The status bar also sports buttons for activating the various edit windows (the Mixer window, Track/View window, Piano Roll Editor window, Event List window, Conductor window, Notation window and Note window). Only one example of each window can exist at any one time, and the buttons make it a simple task to activate the one you want to use, since no window can be hidden by another. Likewise, the transport bar is always visible so you don't need to go hunting for it, like you have to in programs like Cubase.

Mixing It

Voyetra has organised the various editors in a hierarchy, to give precise control of a single MIDI event — the Mixer window is at the top, as it gives the broadest control of MIDI data, and the Event List window is at the bottom. The Mixer looks pretty familiar, with 16 channels arrayed horizontally, each channel having controls for level, MIDI program, pan, solo, mute, two assignable MIDI controllers (which default to controlling reverb and chorus), and a MIDI density display. There are actually three mixer pages, one for each MIDI port, but only one can be displayed at a time.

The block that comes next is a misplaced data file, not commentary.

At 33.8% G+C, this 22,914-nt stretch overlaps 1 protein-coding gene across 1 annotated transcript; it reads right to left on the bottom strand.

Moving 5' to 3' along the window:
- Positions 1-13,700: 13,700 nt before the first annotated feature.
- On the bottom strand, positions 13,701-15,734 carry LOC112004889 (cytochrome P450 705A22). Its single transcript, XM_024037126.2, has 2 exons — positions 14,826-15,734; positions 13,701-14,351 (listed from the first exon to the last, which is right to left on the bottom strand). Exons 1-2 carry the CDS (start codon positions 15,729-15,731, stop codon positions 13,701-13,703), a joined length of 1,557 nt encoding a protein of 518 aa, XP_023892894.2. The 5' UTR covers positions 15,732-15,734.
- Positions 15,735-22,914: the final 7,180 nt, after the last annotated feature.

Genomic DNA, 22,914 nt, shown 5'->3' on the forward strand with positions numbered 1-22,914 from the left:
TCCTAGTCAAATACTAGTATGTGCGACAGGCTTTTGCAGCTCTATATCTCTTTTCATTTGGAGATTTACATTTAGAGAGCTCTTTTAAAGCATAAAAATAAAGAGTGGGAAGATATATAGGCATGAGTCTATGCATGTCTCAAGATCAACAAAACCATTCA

Making Tracks

When the Track/View window is maximised, MIDI Orchestrator Plus bears more than a passing resemblance to its DOS‑based progenitor Sequencer Plus. The Track/View window can be considered as an electronic 'track sheet', showing the name of each sequencer track, along with its MIDI channel number, program number, port number and so on. There is a certain amount of duplication between this window and the Mixer controls, but changes in one cause the corresponding control in the other window to be updated. A number of columns can be displayed in two ways; for instance, the program number can be shown as a patch name, and the volume can be shown as either a number or a horizontal slider (or fader). The order of the columns can be changed by simply dragging them about.

The right‑hand side of this window is the measure display area (or bar pane), which shows the bars in each track as small boxes or squares, the degree of shading indicating the amount of MIDI data in that particular bar. This is the area you use if you want to move chunks of tracks around, simply by highlighting the required bars and dragging them to the new location in the track sheet. Holding down the control key on the PC's keyboard will turn this operation into a copy.

Along the top of the bar pane is a time ruler, which shows the measure number of the bars below it. You can move the play point to any point in the song by clicking on the appropriate bar number with the right‑hand mouse button. You can also select all the bars in a certain range by dragging with the left mouse button along the time ruler.